Green bin collections cut as Falkirk Council asks residents to recycle even more

Changes to Falkirk Council's bin uplifts are planned
Changes to Falkirk Council's bin uplifts are planned

Householders will be urged to recycle more as Falkirk Council proposes to cut the green bin collection to once every three weeks.

If councillors approve the proposal when they meet next week a pilot project could be launched as soon as next spring. Currently green wheelie bins for residual rubbish are emptied every fortnight.

Householders in Falkirk district have five bins and can boast some of the best recycling rates in the country.

However, Councillor Craig R. Martin, Falkirk Council’s environment spokesperson, said more needed to be done to meet targets and save money.

Next week, councillors will hear that although Falkirk has one of Scotland’s best records for recycling, it’s still not enough and more needs to be done ... and quickly.

With those words ringing in their ears, they will be asked to rubberstamp a proposal to change the collection of green bins from the present fortnightly to every three weeks.

Dr Martin admitted: “We realise people might not be happy about it at first which is why we intend to initially have a pilot scheme starting next spring before rolling it out across the district.

“It’s not something we are going to rush at, but we want to get it right and take people with us.”

As part of its Zero Waste Strategy the Scottish Government set local authorities targets for recycling, currently demanding they only send half of their waste to landfill. This year Falkirk was three per cent above the target. However, things are about to get a lot tougher.

Dr Martin said: “By 2020 we have to recycle 60 per cent and by 2025 75 per cent, but by then only be sending five per cent to landfill. This is one of the main reasons we are introducing the three-week collection.

“Nearly everyone now has five containers – green, blue and brown bins, plus a black box for recycling and food waste bin. This has significant benefits for our attempts to meet these targets but we need people to come on board.”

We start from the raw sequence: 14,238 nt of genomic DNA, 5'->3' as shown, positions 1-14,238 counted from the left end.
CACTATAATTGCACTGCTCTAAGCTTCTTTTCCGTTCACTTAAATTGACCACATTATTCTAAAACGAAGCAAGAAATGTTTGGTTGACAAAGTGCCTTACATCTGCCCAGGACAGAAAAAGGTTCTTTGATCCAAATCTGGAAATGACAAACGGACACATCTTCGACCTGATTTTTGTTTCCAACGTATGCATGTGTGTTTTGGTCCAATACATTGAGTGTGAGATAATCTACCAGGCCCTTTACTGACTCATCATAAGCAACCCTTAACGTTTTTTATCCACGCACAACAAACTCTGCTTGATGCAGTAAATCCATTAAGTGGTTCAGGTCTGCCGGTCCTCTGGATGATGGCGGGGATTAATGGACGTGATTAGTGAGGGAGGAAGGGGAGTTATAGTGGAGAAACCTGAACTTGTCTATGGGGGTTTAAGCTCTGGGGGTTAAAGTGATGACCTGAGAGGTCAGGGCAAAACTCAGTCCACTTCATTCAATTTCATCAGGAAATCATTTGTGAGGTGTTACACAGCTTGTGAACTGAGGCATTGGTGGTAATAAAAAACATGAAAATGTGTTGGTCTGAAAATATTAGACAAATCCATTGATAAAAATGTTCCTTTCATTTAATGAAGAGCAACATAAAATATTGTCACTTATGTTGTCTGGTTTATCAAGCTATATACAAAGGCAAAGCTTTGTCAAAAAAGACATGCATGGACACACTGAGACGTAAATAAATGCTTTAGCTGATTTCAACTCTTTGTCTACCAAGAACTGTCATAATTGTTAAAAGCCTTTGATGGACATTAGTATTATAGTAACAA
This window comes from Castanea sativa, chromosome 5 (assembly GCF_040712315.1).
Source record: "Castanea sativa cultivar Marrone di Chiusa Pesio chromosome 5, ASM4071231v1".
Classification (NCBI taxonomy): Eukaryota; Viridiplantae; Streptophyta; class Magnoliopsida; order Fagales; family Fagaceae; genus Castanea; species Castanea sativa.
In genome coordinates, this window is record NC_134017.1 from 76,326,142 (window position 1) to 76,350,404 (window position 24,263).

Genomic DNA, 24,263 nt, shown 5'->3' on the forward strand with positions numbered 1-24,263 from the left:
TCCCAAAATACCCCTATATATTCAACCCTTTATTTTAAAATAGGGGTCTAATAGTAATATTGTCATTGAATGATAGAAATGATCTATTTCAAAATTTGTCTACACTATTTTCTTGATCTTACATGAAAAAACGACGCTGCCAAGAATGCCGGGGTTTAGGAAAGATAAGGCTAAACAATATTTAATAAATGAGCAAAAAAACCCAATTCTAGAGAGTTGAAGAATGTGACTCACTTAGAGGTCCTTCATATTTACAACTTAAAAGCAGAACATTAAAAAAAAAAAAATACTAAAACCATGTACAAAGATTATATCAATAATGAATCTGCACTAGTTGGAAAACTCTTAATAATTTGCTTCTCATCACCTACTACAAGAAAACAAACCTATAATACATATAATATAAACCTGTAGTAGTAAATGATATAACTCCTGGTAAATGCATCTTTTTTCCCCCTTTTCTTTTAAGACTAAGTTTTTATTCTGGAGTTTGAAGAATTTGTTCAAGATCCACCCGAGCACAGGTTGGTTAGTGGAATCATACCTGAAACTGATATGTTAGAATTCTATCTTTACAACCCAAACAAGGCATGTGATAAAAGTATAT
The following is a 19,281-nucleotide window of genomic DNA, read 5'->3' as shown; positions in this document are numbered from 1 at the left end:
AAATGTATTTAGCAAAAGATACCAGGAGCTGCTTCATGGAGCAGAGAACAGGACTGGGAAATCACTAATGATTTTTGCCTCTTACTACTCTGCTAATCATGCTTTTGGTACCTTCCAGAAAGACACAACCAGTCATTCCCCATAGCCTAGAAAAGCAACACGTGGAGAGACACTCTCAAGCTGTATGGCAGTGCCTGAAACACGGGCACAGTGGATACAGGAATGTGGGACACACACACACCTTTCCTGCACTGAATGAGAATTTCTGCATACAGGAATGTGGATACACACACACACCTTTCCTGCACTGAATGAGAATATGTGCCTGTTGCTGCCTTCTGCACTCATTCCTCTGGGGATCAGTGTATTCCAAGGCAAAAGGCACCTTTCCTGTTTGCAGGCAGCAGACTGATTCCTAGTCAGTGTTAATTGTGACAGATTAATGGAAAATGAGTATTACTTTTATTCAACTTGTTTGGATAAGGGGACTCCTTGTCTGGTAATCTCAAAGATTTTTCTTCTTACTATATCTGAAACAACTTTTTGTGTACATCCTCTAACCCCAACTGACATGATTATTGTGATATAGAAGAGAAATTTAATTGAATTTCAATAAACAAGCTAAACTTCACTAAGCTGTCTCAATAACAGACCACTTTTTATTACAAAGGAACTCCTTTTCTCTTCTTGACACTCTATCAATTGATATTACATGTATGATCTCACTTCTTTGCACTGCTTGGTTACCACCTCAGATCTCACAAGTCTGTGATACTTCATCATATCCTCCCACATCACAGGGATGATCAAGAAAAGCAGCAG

He admits the food waste bins introduced last year have failed to capture the public’s imagination, with only around one in four people using them and putting them out for weekly collection.

They can include all sorts of food waste, including vegetable peelings, bones, out of date food and plate scrapings.

Dr Martin added: “Using this bin makes you really aware how much food you waste, whether you are buying too much or not using it before it is out of date. It’s an eye opener.”

Robin Baird, the council’s waste strategy co-ordinator, said: “Waste Scotland regulations mean councils have to provide food waste collections – even if people aren’t using them, we have to continue. We want to get people on board and realise the benefits of putting the right materials in the right containers – right now.”

Falkirk Council currently spends £8000 every day sending waste to landfill. With rising costs, even if there is no change in people’s recycling habits, next year this cost will be £10,000 per day.

An education programme involving talking to every householder is planned prior to the introduction of the new three-week collection service. The council will be working with Zero Waste Scotland to carry this out and Dr Martin vowed that at a time of financial constraints on local authority budgets there would be no extra money put in to tackle this.

He added: “Although we are recycling 40 per cent more than in 2003, we are still spending more money because of landfill charges.

“We don’t plan to introduce ‘bin police’ to check what people are throwing out, but the message has to be that we will be getting tougher. We must stop throwing money away.”